100 Years ago – Elizabeth Grace Darling – (1906-1987)

Today is a great day to remember Elizabeth Grace Darling, “Aunt Betty,” because today would be her 110th birthday if she were still living.  Betty is my wife’s great-aunt; the sister of my wife’s grandfather. I have written about my wife’s grandfather several times, See:
Robert Harry Darling (1907-1969)

Elizabeth Grace Darling – (1906-1987)

Elizabeth Grace Darling was born on March 22, 1906, in Pittsburgh, PA. Her mother died in 1913 and she went to live with her grandmother, Margaret Lamb McAllister. In 1915 there was a family issue that required Margaret to return to her native England.  So, in August, 1915, she took her two grandchildren, Elizabeth and Robert Harry, with her to England. Family oral history says she took the children to England so they could be “properly civilized.”
So, little Elizabeth would have spent her 10th birthday celebration in England, apparently in the Lakes Region, probably Appleby (Now Appleby-in-Westmorland), Cumbria, in North West England.
Elizabeth would have been hearing news about the war in Europe. The Russians were having success against the Germans in the north taking the Dneister Bridgehead and also defeating the Austrians in the south. She probably didn’t know that the US was fighting its own war. General Funston was asking for more troops to send into Mexico to assist General Pershing against Francisco Villa. This was really important because General Pershing telegraph communications had been cut off.[1]
Elizabeth Grace Darling Gwyer
c. 1939
Margaret and the two children remained in England until December of 1916 when they returned to the United States aboard the SS Philadelphia, then locating in the Mount Oliver area of Pittsburgh, PA. Their return was just in time.  Betty’s father, Rufus Harry Darling died just two weeks later, on 5 January 1917.
Later in January, 1917, Germany invited Mexico to join them as an ally against the United States. Germany said they would finance Mexico’s war to recover the territories of Texas, New Mexico, and Arizona.[2] Mexico declined, but America was not pleased about Germany trying to bring the Great War to American soil.  The United States declared war on Germany on April 6, 1917.[3]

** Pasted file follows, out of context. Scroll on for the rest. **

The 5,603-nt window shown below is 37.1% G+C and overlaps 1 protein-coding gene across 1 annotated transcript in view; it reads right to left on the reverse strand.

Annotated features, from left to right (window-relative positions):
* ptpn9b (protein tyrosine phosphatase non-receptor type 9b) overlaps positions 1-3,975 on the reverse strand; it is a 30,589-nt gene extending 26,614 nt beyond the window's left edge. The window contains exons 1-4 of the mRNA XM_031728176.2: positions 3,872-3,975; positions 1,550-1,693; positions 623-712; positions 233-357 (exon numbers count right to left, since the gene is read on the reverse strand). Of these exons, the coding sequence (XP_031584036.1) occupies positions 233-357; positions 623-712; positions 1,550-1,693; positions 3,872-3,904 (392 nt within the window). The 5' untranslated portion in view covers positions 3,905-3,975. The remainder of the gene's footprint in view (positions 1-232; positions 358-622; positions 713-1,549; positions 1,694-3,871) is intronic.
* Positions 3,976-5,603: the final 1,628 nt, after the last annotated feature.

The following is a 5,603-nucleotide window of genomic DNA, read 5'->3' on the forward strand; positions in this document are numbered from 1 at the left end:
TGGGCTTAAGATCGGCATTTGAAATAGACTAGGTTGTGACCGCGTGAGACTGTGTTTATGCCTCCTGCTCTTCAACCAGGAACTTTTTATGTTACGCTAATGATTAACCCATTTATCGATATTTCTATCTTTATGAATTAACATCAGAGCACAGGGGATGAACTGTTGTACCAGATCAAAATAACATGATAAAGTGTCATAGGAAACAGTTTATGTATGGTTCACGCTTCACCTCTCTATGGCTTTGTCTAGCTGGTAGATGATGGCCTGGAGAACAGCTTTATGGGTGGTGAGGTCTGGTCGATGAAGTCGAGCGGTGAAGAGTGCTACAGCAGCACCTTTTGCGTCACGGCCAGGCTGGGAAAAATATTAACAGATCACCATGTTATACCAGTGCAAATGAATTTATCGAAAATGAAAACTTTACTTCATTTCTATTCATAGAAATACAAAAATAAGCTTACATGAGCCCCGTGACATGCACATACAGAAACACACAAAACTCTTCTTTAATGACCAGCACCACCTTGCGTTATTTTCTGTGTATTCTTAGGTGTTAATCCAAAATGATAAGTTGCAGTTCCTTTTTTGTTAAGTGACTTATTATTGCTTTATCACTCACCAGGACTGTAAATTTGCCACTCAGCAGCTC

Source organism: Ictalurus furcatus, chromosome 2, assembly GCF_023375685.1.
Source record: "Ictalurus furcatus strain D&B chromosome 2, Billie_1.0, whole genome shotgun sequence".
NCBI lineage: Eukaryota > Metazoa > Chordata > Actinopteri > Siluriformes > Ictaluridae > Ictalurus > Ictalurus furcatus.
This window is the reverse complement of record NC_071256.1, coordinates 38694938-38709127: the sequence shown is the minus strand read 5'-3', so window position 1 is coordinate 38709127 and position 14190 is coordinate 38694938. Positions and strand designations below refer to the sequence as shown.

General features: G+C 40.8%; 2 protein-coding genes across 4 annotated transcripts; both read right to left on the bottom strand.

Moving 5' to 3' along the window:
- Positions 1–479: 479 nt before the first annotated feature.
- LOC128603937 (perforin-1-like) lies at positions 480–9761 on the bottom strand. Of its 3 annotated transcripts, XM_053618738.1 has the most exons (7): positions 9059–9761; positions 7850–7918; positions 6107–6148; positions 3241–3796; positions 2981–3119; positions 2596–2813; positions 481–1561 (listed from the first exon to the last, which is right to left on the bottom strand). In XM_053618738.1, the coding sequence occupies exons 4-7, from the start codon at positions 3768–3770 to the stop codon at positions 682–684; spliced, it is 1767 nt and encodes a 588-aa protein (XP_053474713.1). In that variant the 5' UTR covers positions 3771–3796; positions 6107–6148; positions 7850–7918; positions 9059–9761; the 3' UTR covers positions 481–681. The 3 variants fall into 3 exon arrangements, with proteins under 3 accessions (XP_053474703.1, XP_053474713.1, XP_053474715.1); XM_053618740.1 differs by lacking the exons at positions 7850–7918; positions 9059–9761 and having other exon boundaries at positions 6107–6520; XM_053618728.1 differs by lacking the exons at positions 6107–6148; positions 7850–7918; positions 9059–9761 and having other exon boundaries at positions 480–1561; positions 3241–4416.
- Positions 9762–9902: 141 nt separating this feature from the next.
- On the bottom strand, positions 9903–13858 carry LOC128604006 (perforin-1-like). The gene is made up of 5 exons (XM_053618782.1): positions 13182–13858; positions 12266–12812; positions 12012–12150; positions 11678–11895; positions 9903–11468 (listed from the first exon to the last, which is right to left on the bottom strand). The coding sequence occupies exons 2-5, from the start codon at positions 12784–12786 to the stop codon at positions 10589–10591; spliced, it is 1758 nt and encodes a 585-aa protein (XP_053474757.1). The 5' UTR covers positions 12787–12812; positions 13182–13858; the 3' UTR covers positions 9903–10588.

On 10 May 1927, Elizabeth married William Otis Gwyer.  They would later divorce.
On 11 October 1947, Elizabeth married Frank Howell Kemon in the chapel of Mount Vernon Methodist Church, Washington, DC with Rev. John Rustin officiating.[4]
Kemon – Glenwood Cemetery, Washington DC.
Betty Darling – Frank Howell
1906-1987 – 1906-1973
Elizabeth’s husband Frank Kemon died in 1973. In the 1980s, Aunt Betty came to live with her niece and family in Bridgton, Maine.
Elizabeth died on 10 June 1987 at her niece’s home in Bridgton. She was buried at Glenwood Cemetery, Section K, Lot 69, Site 2585 in Washington, DC next to her husband Frank Howell Kemon.[5]

ENDNOTES

[1] The Washington Post, Wednesday, March 22, 1916, Front Page via Newspapers.com
[2] Wikipedia – World War I – Entry of the United States
[4] Historical Newspapers, Birth, Marriage, & Death Announcements, 1851-2003 – The Washington Post, October 1947, Ancestry.com
[5] Find a Grave – Elizabeth Darling “Betty” Gwyer Kemon – Memorial# 133079409

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